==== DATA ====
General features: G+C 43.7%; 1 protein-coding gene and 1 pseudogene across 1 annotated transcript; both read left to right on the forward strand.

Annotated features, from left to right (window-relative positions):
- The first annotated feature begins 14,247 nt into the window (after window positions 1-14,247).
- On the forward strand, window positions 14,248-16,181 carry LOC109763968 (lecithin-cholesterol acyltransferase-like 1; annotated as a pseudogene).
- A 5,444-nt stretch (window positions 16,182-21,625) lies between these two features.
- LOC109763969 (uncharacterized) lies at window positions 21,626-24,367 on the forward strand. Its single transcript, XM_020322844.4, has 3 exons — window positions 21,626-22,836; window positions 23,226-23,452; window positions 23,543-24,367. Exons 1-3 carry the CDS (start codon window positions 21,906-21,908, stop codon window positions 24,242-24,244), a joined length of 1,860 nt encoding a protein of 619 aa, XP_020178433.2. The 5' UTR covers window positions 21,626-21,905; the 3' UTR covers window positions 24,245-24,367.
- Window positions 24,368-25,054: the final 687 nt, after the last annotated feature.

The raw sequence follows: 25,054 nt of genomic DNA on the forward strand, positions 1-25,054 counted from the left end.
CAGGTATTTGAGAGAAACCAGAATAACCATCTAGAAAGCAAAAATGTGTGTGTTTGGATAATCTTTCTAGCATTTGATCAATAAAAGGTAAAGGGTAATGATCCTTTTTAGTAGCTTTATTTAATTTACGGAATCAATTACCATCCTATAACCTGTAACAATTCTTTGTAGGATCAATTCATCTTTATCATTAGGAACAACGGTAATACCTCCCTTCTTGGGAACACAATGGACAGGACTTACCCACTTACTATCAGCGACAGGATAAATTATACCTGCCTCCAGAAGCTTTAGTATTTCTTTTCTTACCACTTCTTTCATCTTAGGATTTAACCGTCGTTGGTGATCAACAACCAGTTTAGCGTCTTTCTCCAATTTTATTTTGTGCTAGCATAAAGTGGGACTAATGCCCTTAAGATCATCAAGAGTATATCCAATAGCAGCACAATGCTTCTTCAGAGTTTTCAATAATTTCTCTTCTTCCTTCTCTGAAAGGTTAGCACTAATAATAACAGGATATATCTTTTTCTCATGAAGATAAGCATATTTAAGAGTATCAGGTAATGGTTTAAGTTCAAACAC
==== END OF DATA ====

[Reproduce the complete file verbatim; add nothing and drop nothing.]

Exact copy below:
General features: G+C 43.7%; 1 protein-coding gene and 1 pseudogene across 1 annotated transcript; both read left to right on the forward strand.

Annotated features, from left to right (window-relative positions):
- The first annotated feature begins 14,247 nt into the window (after window positions 1-14,247).
- On the forward strand, window positions 14,248-16,181 carry LOC109763968 (lecithin-cholesterol acyltransferase-like 1; annotated as a pseudogene).
- A 5,444-nt stretch (window positions 16,182-21,625) lies between these two features.
- LOC109763969 (uncharacterized) lies at window positions 21,626-24,367 on the forward strand. Its single transcript, XM_020322844.4, has 3 exons — window positions 21,626-22,836; window positions 23,226-23,452; window positions 23,543-24,367. Exons 1-3 carry the CDS (start codon window positions 21,906-21,908, stop codon window positions 24,242-24,244), a joined length of 1,860 nt encoding a protein of 619 aa, XP_020178433.2. The 5' UTR covers window positions 21,626-21,905; the 3' UTR covers window positions 24,245-24,367.
- Window positions 24,368-25,054: the final 687 nt, after the last annotated feature.

The raw sequence follows: 25,054 nt of genomic DNA on the forward strand, positions 1-25,054 counted from the left end.
CAGGTATTTGAGAGAAACCAGAATAACCATCTAGAAAGCAAAAATGTGTGTGTTTGGATAATCTTTCTAGCATTTGATCAATAAAAGGTAAAGGGTAATGATCCTTTTTAGTAGCTTTATTTAATTTACGGAATCAATTACCATCCTATAACCTGTAACAATTCTTTGTAGGATCAATTCATCTTTATCATTAGGAACAACGGTAATACCTCCCTTCTTGGGAACACAATGGACAGGACTTACCCACTTACTATCAGCGACAGGATAAATTATACCTGCCTCCAGAAGCTTTAGTATTTCTTTTCTTACCACTTCTTTCATCTTAGGATTTAACCGTCGTTGGTGATCAACAACCAGTTTAGCGTCTTTCTCCAATTTTATTTTGTGCTAGCATAAAGTGGGACTAATGCCCTTAAGATCATCAAGAGTATATCCAATAGCAGCACAATGCTTCTTCAGAGTTTTCAATAATTTCTCTTCTTCCTTCTCTGAAAGGTTAGCACTAATAATAACAGGATATATCTTTTTCTCATGAAGATAAGCATATTTAAGAGTATCAGGTAATGGTTTAAGTTCAAACAC